She’s brilliant and British

By Lauren Edwards

I had an evening of 90s nostalgia last Friday night. The BBC were airing Glastonbury highlights, in lieu of any actual festivals going ahead this year, with standout performances from the likes of The Prodigy, Oasis, Radiohead, to name but a few.

However, as Skunk Anansie took to the stage with their trailblazing first performance, I was instantly transported back to my late teens, blasting out their rock masterpieces from my (5-disc shuffle) CD player. I remember how I pored over every lyric of every song (Hedonism was my favourite) as lead singer Skin projected her incredible voice, talking to the soul of my 19-year-old self with her impeccable vocals.

In fact, Skin was narrating the Glastonbury documentary that I was watching. Her soft spoken, high pitched hushed tones are a complete contrast to the incredible voice that she unleashes when singing.

It’s been a very difficult thing being a lead singer of a rock band looking like me and it still is. I have to say it’s been a fight and it will always be a fight. That fight drives you and makes you want to work harder.

The rock goddess that we know as Skin, is more formally known as Deborah Ann Dyer (OBE), and was born on 3rd August 1967 in Brixton. Her family moved to the UK from Jamaica as part of the Windrush Generation. Her mum worked as a nurse and her dad was an air steward for the RAF, which meant that Skin along with her three brothers, lived on various military air bases in her early childhood, before her dad left the air force and worked on an oil rig.

Everyone in my family can sing. They can all sing. They just didn’t work on it. I was the one who had the drive and ambition to do music and to be successful.

Skunk Anansie formed in 1994 during the height of Britpop. Their debut gig was to a few hundred people at The Splash Club, a cramped backroom in a dilapidated pub in London’s Kings Cross. A month later, on the 5th of April, the band returned to The Splash Club for a second gig. This was the same day that Kurt Cobain took his own life. A rep for a record label was in the crowd that night, he was also a big Nirvana fan and when he heard the news of Cobain, he wasn’t going to go out, but he was persuaded to go to Skunk Anansie’s gig and said that the band were so mad that he ‘had to sign them because if anything can make me feel better after this, they must be amazing.’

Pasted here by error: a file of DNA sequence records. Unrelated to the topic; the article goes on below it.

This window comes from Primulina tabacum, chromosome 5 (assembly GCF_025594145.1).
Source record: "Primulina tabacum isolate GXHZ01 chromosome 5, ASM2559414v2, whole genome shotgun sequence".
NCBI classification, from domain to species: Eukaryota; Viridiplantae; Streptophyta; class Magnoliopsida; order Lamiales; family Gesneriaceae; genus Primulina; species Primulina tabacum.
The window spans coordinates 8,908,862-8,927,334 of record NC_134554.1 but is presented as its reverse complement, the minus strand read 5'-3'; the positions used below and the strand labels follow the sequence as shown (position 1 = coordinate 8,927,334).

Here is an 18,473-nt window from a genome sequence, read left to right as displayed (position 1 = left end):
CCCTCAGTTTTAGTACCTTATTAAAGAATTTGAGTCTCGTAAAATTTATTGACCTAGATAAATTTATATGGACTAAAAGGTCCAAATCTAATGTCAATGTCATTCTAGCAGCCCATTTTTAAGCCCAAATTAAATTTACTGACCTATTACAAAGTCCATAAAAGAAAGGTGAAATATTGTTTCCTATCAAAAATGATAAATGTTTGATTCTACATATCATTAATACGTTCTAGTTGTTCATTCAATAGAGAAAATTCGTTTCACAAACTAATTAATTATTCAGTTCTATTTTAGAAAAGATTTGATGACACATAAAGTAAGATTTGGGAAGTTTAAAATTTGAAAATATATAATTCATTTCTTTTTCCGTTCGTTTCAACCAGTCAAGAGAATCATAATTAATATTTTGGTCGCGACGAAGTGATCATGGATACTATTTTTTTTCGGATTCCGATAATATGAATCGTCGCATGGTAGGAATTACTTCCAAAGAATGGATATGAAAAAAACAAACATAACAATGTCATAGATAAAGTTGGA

Skunk Anansie then released their politically charged debut single Little Baby Swastikka, which was around the same time that Oasis released Definitely Maybe, and Blur released Parklife. Between 1995 and 1999 they produced three best-selling albums and a string of hit singles. In 1999, Skin became the first female black artist to headline Glastonbury. After much success, sell out concerts and world tours, the band split in 2001 before reuniting in 2009.

Being a black frontperson and being a black, female bald-headed, gay frontperson, I didn’t have the same forgiveness or standard as everyone else.

In September 2020, Skin published her memoirs in her co-written book It Takes Blood and Guts, charting her musical journey along with her role as a social and cultural activist and champion of LGBTQ+ rights.

Skin is a true icon. As a proud gay black woman, she was the original leading force for diversity within the music business and is still an inspirational role model for many today. Skin lives between her mountain hideaway cottage in Ibiza and a two bedroomed condo in East London. She became engaged during lockdown to her girlfriend of 12 years, Rayne Baron, who is a writer and performer and is also known by her stage name Lady Fag.

There was a conversation about multiculturalism. That was what we called diversity, back in the day. I like to say that a lot of the discussion now are standing on our shoulders. Because we started that shit.



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